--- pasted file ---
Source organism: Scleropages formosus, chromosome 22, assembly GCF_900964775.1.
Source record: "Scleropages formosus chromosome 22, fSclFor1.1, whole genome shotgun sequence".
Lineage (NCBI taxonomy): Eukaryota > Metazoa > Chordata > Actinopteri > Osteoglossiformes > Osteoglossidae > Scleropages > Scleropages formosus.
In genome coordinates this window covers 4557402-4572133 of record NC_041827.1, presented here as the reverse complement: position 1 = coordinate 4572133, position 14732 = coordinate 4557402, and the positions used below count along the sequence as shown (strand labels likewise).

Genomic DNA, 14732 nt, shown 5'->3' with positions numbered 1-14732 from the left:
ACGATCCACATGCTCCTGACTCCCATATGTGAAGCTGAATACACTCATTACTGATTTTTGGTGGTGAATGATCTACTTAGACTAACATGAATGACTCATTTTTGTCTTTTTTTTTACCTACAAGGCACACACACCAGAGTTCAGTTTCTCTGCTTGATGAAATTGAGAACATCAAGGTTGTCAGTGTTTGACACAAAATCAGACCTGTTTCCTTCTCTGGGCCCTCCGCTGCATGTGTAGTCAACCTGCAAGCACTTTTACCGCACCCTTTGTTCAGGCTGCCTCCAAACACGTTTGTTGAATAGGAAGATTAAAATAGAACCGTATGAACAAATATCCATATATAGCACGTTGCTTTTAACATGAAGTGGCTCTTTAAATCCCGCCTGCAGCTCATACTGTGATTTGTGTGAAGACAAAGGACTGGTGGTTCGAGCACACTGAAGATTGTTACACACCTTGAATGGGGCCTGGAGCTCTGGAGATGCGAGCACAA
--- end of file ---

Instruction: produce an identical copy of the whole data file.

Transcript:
Source organism: Scleropages formosus, chromosome 22, assembly GCF_900964775.1.
Source record: "Scleropages formosus chromosome 22, fSclFor1.1, whole genome shotgun sequence".
Lineage (NCBI taxonomy): Eukaryota > Metazoa > Chordata > Actinopteri > Osteoglossiformes > Osteoglossidae > Scleropages > Scleropages formosus.
In genome coordinates this window covers 4557402-4572133 of record NC_041827.1, presented here as the reverse complement: position 1 = coordinate 4572133, position 14732 = coordinate 4557402, and the positions used below count along the sequence as shown (strand labels likewise).

Genomic DNA, 14732 nt, shown 5'->3' with positions numbered 1-14732 from the left:
ACGATCCACATGCTCCTGACTCCCATATGTGAAGCTGAATACACTCATTACTGATTTTTGGTGGTGAATGATCTACTTAGACTAACATGAATGACTCATTTTTGTCTTTTTTTTTACCTACAAGGCACACACACCAGAGTTCAGTTTCTCTGCTTGATGAAATTGAGAACATCAAGGTTGTCAGTGTTTGACACAAAATCAGACCTGTTTCCTTCTCTGGGCCCTCCGCTGCATGTGTAGTCAACCTGCAAGCACTTTTACCGCACCCTTTGTTCAGGCTGCCTCCAAACACGTTTGTTGAATAGGAAGATTAAAATAGAACCGTATGAACAAATATCCATATATAGCACGTTGCTTTTAACATGAAGTGGCTCTTTAAATCCCGCCTGCAGCTCATACTGTGATTTGTGTGAAGACAAAGGACTGGTGGTTCGAGCACACTGAAGATTGTTACACACCTTGAATGGGGCCTGGAGCTCTGGAGATGCGAGCACAA